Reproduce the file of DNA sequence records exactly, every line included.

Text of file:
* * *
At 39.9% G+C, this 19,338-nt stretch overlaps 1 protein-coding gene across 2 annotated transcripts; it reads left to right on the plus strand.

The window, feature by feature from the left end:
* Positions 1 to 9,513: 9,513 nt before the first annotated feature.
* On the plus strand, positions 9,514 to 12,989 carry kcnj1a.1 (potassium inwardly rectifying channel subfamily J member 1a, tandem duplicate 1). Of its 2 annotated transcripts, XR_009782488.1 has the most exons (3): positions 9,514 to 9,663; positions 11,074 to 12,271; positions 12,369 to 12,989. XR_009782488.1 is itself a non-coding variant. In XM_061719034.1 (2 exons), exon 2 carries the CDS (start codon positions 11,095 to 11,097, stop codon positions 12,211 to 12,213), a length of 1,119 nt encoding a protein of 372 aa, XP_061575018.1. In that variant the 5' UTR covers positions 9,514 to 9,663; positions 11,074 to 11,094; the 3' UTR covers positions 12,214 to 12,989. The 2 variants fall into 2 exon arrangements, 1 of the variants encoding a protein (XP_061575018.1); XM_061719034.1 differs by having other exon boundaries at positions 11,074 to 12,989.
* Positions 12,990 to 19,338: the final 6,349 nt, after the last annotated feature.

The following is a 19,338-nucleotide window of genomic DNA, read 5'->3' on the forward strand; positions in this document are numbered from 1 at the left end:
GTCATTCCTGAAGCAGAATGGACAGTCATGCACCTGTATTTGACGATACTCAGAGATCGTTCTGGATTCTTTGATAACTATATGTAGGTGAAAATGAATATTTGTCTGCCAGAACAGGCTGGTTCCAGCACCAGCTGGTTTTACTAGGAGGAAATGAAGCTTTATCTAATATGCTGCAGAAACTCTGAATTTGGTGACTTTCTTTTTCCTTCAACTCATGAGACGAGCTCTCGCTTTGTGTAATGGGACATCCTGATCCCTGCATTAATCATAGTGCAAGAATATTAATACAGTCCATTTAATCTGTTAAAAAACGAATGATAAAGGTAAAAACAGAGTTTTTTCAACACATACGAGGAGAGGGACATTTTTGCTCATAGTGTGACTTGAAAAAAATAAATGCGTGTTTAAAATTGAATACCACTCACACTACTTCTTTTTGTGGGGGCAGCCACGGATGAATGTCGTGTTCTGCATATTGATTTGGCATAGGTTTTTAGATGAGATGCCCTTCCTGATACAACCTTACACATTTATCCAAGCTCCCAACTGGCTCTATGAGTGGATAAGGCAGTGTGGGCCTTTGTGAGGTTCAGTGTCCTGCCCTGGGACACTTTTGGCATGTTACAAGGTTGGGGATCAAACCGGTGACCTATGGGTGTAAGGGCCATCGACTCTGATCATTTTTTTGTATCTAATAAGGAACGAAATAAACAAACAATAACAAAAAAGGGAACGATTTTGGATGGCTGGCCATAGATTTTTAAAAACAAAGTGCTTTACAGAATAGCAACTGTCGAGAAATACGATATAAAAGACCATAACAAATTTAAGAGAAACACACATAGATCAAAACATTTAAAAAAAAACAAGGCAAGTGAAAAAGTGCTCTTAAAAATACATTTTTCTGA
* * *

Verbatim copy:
At 39.9% G+C, this 19,338-nt stretch overlaps 1 protein-coding gene across 2 annotated transcripts; it reads left to right on the plus strand.

The window, feature by feature from the left end:
* Positions 1 to 9,513: 9,513 nt before the first annotated feature.
* On the plus strand, positions 9,514 to 12,989 carry kcnj1a.1 (potassium inwardly rectifying channel subfamily J member 1a, tandem duplicate 1). Of its 2 annotated transcripts, XR_009782488.1 has the most exons (3): positions 9,514 to 9,663; positions 11,074 to 12,271; positions 12,369 to 12,989. XR_009782488.1 is itself a non-coding variant. In XM_061719034.1 (2 exons), exon 2 carries the CDS (start codon positions 11,095 to 11,097, stop codon positions 12,211 to 12,213), a length of 1,119 nt encoding a protein of 372 aa, XP_061575018.1. In that variant the 5' UTR covers positions 9,514 to 9,663; positions 11,074 to 11,094; the 3' UTR covers positions 12,214 to 12,989. The 2 variants fall into 2 exon arrangements, 1 of the variants encoding a protein (XP_061575018.1); XM_061719034.1 differs by having other exon boundaries at positions 11,074 to 12,989.
* Positions 12,990 to 19,338: the final 6,349 nt, after the last annotated feature.

The following is a 19,338-nucleotide window of genomic DNA, read 5'->3' on the forward strand; positions in this document are numbered from 1 at the left end:
GTCATTCCTGAAGCAGAATGGACAGTCATGCACCTGTATTTGACGATACTCAGAGATCGTTCTGGATTCTTTGATAACTATATGTAGGTGAAAATGAATATTTGTCTGCCAGAACAGGCTGGTTCCAGCACCAGCTGGTTTTACTAGGAGGAAATGAAGCTTTATCTAATATGCTGCAGAAACTCTGAATTTGGTGACTTTCTTTTTCCTTCAACTCATGAGACGAGCTCTCGCTTTGTGTAATGGGACATCCTGATCCCTGCATTAATCATAGTGCAAGAATATTAATACAGTCCATTTAATCTGTTAAAAAACGAATGATAAAGGTAAAAACAGAGTTTTTTCAACACATACGAGGAGAGGGACATTTTTGCTCATAGTGTGACTTGAAAAAAATAAATGCGTGTTTAAAATTGAATACCACTCACACTACTTCTTTTTGTGGGGGCAGCCACGGATGAATGTCGTGTTCTGCATATTGATTTGGCATAGGTTTTTAGATGAGATGCCCTTCCTGATACAACCTTACACATTTATCCAAGCTCCCAACTGGCTCTATGAGTGGATAAGGCAGTGTGGGCCTTTGTGAGGTTCAGTGTCCTGCCCTGGGACACTTTTGGCATGTTACAAGGTTGGGGATCAAACCGGTGACCTATGGGTGTAAGGGCCATCGACTCTGATCATTTTTTTGTATCTAATAAGGAACGAAATAAACAAACAATAACAAAAAAGGGAACGATTTTGGATGGCTGGCCATAGATTTTTAAAAACAAAGTGCTTTACAGAATAGCAACTGTCGAGAAATACGATATAAAAGACCATAACAAATTTAAGAGAAACACACATAGATCAAAACATTTAAAAAAAAACAAGGCAAGTGAAAAAGTGCTCTTAAAAATACATTTTTCTGA